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Sahara Roy’s assets frozen
- Sebi clamps down, cites 127 trucks of documents

Mumbai, Feb. 13: Market regulator Sebi today ordered a freeze of all bank accounts of Sahara Group chairman Subrata Roy and the attachment of all his movable and immovable properties in an attempt to recover over Rs 25,000 crore that two unlisted group companies raised over four years ago.

In two separate orders, Sebi whole-time member Prashant Saran directed the attachment of the bank accounts and the properties owned by Sahara India Real Estate Corporation Ltd (SIRECL) and Sahara Housing Investment Corporation (SHICL).

The bank accounts and properties of three Sahara Group directors —Vandana Bhargava, Ravi Shankar Dubey and Ashok Roy Chowdhury — have also been frozen and attached.

The order complicates prospects for several Sahara City Homes projects in the country, including those in Calcutta on the bypass road to Rajarhat (spread over 108 acres), Durgapur (18 acres), Siliguri (89 acres), Kharagpur (71 acres), Patna (63 acres), Bhubaneswar (69 acres), Guwahati (100 acres), Bokaro (66 acres) and Chennai (117 acres).

The Sebi action stems from a Supreme Court order passed on August 31 last year that ordered the two unlisted Sahara Group companies to pay back Rs 17,400 crore to about 29.6 million small investors with interest at 15 per cent a year.

Valued at $3 billion, this is India’s — and probably the world’s — biggest disgorgement exercise after controversial security flotations.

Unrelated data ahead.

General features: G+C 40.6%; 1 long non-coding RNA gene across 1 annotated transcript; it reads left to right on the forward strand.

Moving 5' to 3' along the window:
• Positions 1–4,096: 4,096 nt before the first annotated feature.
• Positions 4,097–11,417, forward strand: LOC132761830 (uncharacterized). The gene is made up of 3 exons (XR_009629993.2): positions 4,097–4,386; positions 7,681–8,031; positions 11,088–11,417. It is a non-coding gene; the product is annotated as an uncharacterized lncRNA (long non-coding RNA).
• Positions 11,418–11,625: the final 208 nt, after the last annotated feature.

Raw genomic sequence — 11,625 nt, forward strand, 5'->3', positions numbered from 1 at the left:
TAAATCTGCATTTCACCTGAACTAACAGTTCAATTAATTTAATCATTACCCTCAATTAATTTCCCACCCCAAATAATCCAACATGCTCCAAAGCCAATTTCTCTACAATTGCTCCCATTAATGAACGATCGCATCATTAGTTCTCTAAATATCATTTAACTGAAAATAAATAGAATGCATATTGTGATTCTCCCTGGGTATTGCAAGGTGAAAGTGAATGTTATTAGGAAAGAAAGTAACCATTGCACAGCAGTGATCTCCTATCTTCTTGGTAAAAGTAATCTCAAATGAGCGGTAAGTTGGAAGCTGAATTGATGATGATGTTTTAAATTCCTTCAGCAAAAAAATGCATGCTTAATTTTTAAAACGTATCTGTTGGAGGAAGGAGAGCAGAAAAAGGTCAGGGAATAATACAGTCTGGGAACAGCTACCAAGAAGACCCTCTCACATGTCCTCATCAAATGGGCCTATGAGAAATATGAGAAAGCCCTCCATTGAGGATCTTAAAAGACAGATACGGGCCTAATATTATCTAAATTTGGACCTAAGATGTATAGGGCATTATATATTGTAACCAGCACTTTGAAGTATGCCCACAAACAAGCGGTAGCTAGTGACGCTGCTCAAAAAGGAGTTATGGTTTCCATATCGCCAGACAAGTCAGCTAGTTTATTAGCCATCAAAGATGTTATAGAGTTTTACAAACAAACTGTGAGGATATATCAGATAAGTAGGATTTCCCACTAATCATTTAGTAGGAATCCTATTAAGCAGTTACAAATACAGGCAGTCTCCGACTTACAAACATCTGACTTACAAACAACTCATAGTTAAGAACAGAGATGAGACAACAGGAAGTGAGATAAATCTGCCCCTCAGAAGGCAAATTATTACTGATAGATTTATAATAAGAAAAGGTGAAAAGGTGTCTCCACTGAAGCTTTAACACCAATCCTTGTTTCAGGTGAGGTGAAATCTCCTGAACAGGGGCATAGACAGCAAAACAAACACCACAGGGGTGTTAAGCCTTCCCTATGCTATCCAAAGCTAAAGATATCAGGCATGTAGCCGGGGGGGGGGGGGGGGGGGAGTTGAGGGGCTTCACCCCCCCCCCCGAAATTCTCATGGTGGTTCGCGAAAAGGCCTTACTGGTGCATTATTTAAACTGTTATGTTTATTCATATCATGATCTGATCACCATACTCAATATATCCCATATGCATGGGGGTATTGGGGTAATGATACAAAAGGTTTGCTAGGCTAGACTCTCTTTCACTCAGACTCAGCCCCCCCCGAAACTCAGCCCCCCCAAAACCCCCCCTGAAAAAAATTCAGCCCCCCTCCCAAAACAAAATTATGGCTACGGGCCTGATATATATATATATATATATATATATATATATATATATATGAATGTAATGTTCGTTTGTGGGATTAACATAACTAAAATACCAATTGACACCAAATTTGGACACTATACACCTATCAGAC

The Supreme Court verdict had seemingly marked the culmination of a two-and-a-half-year battle that market regulator Sebi had waged against the Sahara Group on the charge of violating rules that govern how companies can raise money from the public.

However, the Sahara Group had tried to stymie the recovery of money by challenging in the courts the process that Sebi was resorting to. Last December, the Supreme Court threw out the Sahara Group’s challenge and ordered it to pay the amount in three phases — an immediate payment of Rs 5,120 crore, Rs 10,000 crore by the first week of January 2013 and the remaining amount by the first week of February 2013.

The Sahara Group did not make the payment, necessitating today’s order.

Saran has ordered Roy and the three group directors to furnish details of all the movable and immovable properties they own within 21 days.

SIRECL — the bigger of the two Sahara entities — has been restrained from operating its accounts with all branches of all banks and withdrawing any money. It has also been directed to provide details of all investments it has made within the next 21 days.

SIRECL holds a 40 per cent stake in Amby Valley Ltd — the upscale real estate project near Lonavla where several Indian cricketers were presented with tony flats some years ago.

SIRECL has been ordered to deposit share certificates relating to the 22.05 crore shares it holds in Amby Valley Ltd valued at Rs 5,207 crore.

The real estate firm must also furnish all details of all the development rights it owns in projects spread all over the country, the names of special purpose vehicles that were established to run these projects, and provide details of the stake it holds in them within 21 days.